In the middle of the Great Depression, a football team made up entirely of orphans made a deep run in the Texas High School playoffs. Their story is told in the new film “12 Mighty Orphans,” based on the bestseller by Jim Dent.
Dallas native Luke Wilson plays Rusty Russell, the team’s coach who later went on to coach at Highland Park and SMU, revolutionizing how offensive football is played along the way. During a recent conversation, we talked about how he went about playing “a saintly guy.” And we talk about the film that, 15 years after its release, people still come up to him to talk about. (This interview has been edited for time and clarity.)
You play Rusty Russell, who saw coaching these sort of forgotten boys as a calling.
That’s exactly how I saw Rusty, as I kind of learned more about him, he was just this kind, decent man who, yeah, he’d left, you know, a prestigious school in Tyler with a prestigious football program to go to Fort Worth and take over this Masonic orphanage as a teacher and a coach. As I began to learn more about him, I did think of him as kind of a saintly guy like, gosh, they just don’t make them like this anymore.
We should note that Russell was a true football innovator. He’s credited with creating what’s known as the Spread Offense, which is to say, he had a big hand in turning the game into this fairly balanced mix of running the ball and passing the ball that we see today.
Football, you know, in that era, leading up to Rusty, I think it had been more of that just kind of that three yards and a cloud of dust — that kind of Red Grange where it was almost more like rugby almost, to where Rusty took a more modern day approach.
One of my favorite parts about watching movies that are based on true stories is when you get to the credits, and they tell you all about what became of the people in the movie. And it’s really something to see how these boys all grew up to become decorated World War II veterans or professors, and other important careers. What’s your sense of what they learned from playing on this team and from spending time with Coach Russell?
I do think Rusty had to have helped these kids immeasurably. I keep thinking back to this was a tougher time where it’s not like today where people are talking about their feelings and things like, you know, not bullying people and treating people with respect. This is like the era of guys standing at the California state line blocking the road into California because they don’t want Okies showing up out in California. So it’s not as if there was this kind of kinder, gentler, sweeter time back then — I think it was a lot more rough and tumble. So I think that’s why somebody like Rusty would have kind of stood out and had such an impact on these boys, because he was so dignified and decent and treated them with respect and love.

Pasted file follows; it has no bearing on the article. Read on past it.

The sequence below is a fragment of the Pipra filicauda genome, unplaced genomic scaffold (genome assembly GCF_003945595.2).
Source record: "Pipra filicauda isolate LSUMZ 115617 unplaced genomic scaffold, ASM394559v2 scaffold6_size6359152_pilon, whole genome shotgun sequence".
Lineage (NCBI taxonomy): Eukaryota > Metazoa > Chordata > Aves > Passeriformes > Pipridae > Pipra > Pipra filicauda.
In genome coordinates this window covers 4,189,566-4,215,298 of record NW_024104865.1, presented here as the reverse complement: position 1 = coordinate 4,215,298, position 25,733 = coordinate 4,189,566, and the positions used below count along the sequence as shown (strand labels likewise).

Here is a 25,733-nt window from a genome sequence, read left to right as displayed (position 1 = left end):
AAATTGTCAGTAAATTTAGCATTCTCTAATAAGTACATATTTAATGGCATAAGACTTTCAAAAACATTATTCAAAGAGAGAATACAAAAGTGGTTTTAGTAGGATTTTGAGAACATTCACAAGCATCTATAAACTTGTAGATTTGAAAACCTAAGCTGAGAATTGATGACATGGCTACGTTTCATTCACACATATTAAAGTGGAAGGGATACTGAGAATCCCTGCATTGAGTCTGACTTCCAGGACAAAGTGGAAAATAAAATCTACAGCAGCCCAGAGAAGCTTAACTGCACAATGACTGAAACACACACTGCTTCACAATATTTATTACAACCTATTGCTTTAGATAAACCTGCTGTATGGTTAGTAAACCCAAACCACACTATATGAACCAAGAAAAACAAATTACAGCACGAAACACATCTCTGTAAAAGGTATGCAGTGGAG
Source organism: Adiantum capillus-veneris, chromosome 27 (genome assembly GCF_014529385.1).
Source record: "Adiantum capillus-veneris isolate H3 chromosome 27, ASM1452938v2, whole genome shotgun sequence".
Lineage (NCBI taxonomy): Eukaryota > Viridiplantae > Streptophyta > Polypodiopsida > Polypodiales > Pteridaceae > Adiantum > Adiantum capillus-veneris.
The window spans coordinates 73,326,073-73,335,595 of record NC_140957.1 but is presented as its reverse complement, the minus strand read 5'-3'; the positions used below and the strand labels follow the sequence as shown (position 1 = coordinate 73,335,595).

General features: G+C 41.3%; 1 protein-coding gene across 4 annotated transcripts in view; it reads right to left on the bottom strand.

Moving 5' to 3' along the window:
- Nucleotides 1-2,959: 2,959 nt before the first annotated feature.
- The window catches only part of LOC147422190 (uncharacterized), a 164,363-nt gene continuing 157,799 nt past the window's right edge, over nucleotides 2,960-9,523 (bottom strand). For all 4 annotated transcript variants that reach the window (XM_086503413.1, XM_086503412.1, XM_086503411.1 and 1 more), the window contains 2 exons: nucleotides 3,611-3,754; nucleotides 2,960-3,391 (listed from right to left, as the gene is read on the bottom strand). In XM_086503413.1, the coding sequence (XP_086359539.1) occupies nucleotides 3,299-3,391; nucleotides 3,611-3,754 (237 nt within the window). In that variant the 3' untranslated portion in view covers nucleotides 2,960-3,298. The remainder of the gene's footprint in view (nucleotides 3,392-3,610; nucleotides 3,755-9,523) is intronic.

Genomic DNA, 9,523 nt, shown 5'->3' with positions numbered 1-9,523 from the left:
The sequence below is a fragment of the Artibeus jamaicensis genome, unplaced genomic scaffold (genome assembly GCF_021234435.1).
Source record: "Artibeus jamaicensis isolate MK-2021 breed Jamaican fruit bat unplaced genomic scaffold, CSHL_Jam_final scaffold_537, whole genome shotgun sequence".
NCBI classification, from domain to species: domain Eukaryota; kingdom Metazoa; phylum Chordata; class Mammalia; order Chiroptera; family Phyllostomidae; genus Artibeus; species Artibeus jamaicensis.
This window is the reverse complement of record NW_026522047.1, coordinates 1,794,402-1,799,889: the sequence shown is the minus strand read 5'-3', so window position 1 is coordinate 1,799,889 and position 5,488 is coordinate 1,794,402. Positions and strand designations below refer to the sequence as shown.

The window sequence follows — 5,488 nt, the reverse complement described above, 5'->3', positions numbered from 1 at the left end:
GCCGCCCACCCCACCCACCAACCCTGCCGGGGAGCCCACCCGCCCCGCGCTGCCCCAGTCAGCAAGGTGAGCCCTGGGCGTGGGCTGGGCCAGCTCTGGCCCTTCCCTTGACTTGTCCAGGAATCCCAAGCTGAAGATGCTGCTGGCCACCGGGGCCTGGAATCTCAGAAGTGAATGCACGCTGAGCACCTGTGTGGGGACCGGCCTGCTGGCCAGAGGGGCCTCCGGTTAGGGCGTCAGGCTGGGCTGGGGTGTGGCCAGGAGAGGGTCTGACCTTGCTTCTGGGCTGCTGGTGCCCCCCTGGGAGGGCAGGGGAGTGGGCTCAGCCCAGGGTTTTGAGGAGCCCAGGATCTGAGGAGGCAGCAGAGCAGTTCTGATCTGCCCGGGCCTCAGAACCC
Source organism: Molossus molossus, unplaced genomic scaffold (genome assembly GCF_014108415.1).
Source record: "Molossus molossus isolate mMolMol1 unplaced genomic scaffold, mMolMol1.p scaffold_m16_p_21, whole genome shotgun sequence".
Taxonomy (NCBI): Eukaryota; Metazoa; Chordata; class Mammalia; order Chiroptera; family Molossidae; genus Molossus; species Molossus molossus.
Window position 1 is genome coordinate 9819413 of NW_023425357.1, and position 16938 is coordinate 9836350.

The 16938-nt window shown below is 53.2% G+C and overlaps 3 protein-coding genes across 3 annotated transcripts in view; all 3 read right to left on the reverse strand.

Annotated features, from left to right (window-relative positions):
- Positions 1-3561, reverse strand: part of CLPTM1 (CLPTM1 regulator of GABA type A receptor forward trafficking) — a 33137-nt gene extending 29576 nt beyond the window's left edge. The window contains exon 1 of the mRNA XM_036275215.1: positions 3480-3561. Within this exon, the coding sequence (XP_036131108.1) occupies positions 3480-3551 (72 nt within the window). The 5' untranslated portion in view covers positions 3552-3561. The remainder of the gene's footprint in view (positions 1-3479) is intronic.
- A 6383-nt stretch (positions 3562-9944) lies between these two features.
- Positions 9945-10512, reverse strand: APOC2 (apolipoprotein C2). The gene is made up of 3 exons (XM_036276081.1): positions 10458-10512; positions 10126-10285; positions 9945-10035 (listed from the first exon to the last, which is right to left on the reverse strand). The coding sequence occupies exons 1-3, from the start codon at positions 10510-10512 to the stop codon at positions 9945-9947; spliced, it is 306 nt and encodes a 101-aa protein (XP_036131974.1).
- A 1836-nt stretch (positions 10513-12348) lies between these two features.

I think you make a good point, too, that these are kids who didn’t really have an expectation that their lives were going to turn into anything special.
Fort Worth was kind of the end of the line for these orphans, where there would be these kind of orphan trains back during the Depression, where they would kind of move from the east out west and kids would get adopted along the way. So a lot of these boys were — they weren’t babies, you know, they were 8 or 10 or 12 or 14. And for whatever reasons, their families would have kind of disintegrated or, just not been there where their parents just couldn’t raise them. So, yeah, it’s pretty unbelievable that they were able to just kind of keep fighting and just to stay alive and just the luck of someone like, of a place like this Masonic orphanage in Fort Worth, just being there to be the last stop and the last chance for these not just boys, but you know, girls, too.
Before I let you go, I wonder if there’s one movie that you’ve made that people tend to bring up to you, whether it’s people you know, or maybe someone you run into on the street? I have a guess, but I’m curious which movie that might be?
It’s a few of them, I’d say. It’s always a different kind of person. I’ll get people that bring up Bottle Rocket, the first movie that me and my brothers and Wes Anderson made. And then, of course, there’s this movie Old School I made, which is kind of like, you know, an Animal House-type movie that was a hit that people seem to respond to. And then, of course, in the last few years, this movie I made with Mike Judge called Idiocracy gets brought up all the time and, you know, from people you wouldn’t expect. I ran into Jackson Browne, and he mentioned Idiocracy. And then someone was telling me that Axl Rose from Guns ‘n’ Roses is talking about Idiocracy. Which one were you thinking of?
Idiocracy was my guess. And particularly within these last few years, I can’t go a month without something happening and someone saying, “Well, Idiocracy“. It’s become this shorthand for what we either evolved or devolved into.
Yeah, for sure. We made the movie, and it was one of those movies where it came out and 20th Century Fox for whatever reason, they just weren’t behind it and just kind of dumped the movie with no fanfare no premiere — it was on I think it may be seven screens. And then it just kind of caught on with people watching it, repeating the lines and telling friends about it. And then, Mike Judge had that same thing happened with Office Space, where the studio didn’t get behind it. And then people just through watching it really kind of got a kick out of it. But I can just remember when somebody in the last administration got hired, and they actually were an executive from Carl’s Jr. And there was somebody in Idiocracy that was a part of President Camacho’s cabinet that worked for Carl’s Jr. I think. So yeah, there’s been all those kind of funny little similarities from the movie to some things that have happened in the past, you know, decade or so.